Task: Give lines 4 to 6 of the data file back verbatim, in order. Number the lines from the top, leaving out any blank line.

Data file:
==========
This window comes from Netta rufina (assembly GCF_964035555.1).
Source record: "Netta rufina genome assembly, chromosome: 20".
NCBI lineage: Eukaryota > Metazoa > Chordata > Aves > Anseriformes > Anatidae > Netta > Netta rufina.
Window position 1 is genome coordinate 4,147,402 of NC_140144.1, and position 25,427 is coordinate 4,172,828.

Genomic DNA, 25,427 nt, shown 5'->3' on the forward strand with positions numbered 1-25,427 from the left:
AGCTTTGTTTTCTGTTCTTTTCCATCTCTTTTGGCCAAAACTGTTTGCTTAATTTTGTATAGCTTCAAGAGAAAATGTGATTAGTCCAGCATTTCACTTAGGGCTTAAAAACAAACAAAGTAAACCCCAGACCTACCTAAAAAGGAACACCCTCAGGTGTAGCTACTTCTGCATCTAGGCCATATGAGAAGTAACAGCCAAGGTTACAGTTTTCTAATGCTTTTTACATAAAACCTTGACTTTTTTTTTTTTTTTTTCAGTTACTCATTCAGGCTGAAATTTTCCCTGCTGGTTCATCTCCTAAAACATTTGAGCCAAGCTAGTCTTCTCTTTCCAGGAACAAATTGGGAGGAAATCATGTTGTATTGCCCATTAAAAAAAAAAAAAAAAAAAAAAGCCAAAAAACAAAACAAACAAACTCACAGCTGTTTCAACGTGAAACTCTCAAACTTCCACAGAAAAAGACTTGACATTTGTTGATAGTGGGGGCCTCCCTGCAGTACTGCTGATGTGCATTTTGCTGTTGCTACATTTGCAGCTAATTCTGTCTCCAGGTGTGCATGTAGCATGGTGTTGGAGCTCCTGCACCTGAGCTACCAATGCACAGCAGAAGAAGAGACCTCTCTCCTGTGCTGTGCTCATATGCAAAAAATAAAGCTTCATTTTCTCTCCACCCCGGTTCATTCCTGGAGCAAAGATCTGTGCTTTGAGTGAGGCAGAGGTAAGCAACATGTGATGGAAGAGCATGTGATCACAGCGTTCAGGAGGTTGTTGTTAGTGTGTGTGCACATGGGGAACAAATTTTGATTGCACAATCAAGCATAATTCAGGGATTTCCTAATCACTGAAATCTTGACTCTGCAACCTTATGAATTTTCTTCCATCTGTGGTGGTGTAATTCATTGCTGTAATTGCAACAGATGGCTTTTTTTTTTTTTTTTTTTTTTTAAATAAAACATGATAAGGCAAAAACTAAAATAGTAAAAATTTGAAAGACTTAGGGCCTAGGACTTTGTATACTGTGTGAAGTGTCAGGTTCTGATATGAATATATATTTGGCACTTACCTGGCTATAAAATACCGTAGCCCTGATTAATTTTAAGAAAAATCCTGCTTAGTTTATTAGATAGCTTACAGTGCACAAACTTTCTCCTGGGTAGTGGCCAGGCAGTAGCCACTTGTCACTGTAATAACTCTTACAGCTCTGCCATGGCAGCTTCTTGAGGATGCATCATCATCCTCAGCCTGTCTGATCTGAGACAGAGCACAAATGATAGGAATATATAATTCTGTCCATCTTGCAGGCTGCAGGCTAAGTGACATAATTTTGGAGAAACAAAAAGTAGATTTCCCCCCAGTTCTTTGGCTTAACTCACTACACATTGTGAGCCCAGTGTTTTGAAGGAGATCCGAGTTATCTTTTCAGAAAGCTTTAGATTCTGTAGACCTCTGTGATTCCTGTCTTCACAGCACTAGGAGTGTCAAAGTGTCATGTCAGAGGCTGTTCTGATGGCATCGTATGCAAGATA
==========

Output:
Window position 1 is genome coordinate 4,147,402 of NC_140144.1, and position 25,427 is coordinate 4,172,828.

Genomic DNA, 25,427 nt, shown 5'->3' on the forward strand with positions numbered 1-25,427 from the left:
AGCTTTGTTTTCTGTTCTTTTCCATCTCTTTTGGCCAAAACTGTTTGCTTAATTTTGTATAGCTTCAAGAGAAAATGTGATTAGTCCAGCATTTCACTTAGGGCTTAAAAACAAACAAAGTAAACCCCAGACCTACCTAAAAAGGAACACCCTCAGGTGTAGCTACTTCTGCATCTAGGCCATATGAGAAGTAACAGCCAAGGTTACAGTTTTCTAATGCTTTTTACATAAAACCTTGACTTTTTTTTTTTTTTTTTCAGTTACTCATTCAGGCTGAAATTTTCCCTGCTGGTTCATCTCCTAAAACATTTGAGCCAAGCTAGTCTTCTCTTTCCAGGAACAAATTGGGAGGAAATCATGTTGTATTGCCCATTAAAAAAAAAAAAAAAAAAAAAAGCCAAAAAACAAAACAAACAAACTCACAGCTGTTTCAACGTGAAACTCTCAAACTTCCACAGAAAAAGACTTGACATTTGTTGATAGTGGGGGCCTCCCTGCAGTACTGCTGATGTGCATTTTGCTGTTGCTACATTTGCAGCTAATTCTGTCTCCAGGTGTGCATGTAGCATGGTGTTGGAGCTCCTGCACCTGAGCTACCAATGCACAGCAGAAGAAGAGACCTCTCTCCTGTGCTGTGCTCATATGCAAAAAATAAAGCTTCATTTTCTCTCCACCCCGGTTCATTCCTGGAGCAAAGATCTGTGCTTTGAGTGAGGCAGAGGTAAGCAACATGTGATGGAAGAGCATGTGATCACAGCGTTCAGGAGGTTGTTGTTAGTGTGTGTGCACATGGGGAACAAATTTTGATTGCACAATCAAGCATAATTCAGGGATTTCCTAATCACTGAAATCTTGACTCTGCAACCTTATGAATTTTCTTCCATCTGTGGTGGTGTAATTCATTGCTGTAATTGCAACAGATGGCTTTTTTTTTTTTTTTTTTTTTTTAAATAAAACATGATAAGGCAAAAACTAAAATAGTAAAAATTTGAAAGACTTAGGGCCTAGGACTTTGTATACTGTGTGAAGTGTCAGGTTCTGATATGAATATATATTTGGCACTTACCTGGCTATAAAATACCGTAGCCCTGATTAATTTTAAGAAAAATCCTGCTTAGTTTATTAGATAGCTTACAGTGCACAAACTTTCTCCTGGGTAGTGGCCAGGCAGTAGCCACTTGTCACTGTAATAACTCTTACAGCTCTGCCATGGCAGCTTCTTGAGGATGCATCATCATCCTCAGCCTGTCTGATCTGAGACAGAGCACAAATGATAGGAATATATAATTCTGTCCATCTTGCAGGCTGCAGGCTAAGTGACATAATTTTGGAGAAACAAAAAGTAGATTTCCCCCCAGTTCTTTGGCTTAACTCACTACACATTGTGAGCCCAGTGTTTTGAAGGAGATCCGAGTTATCTTTTCAGAAAGCTTTAGATTCTGTAGACCTCTGTGATTCCTGTCTTCACAGCACTAGGAGTGTCAAAGTGTCATGTCAGAGGCTGTTCTGATGGCATCGTATGCAAGATA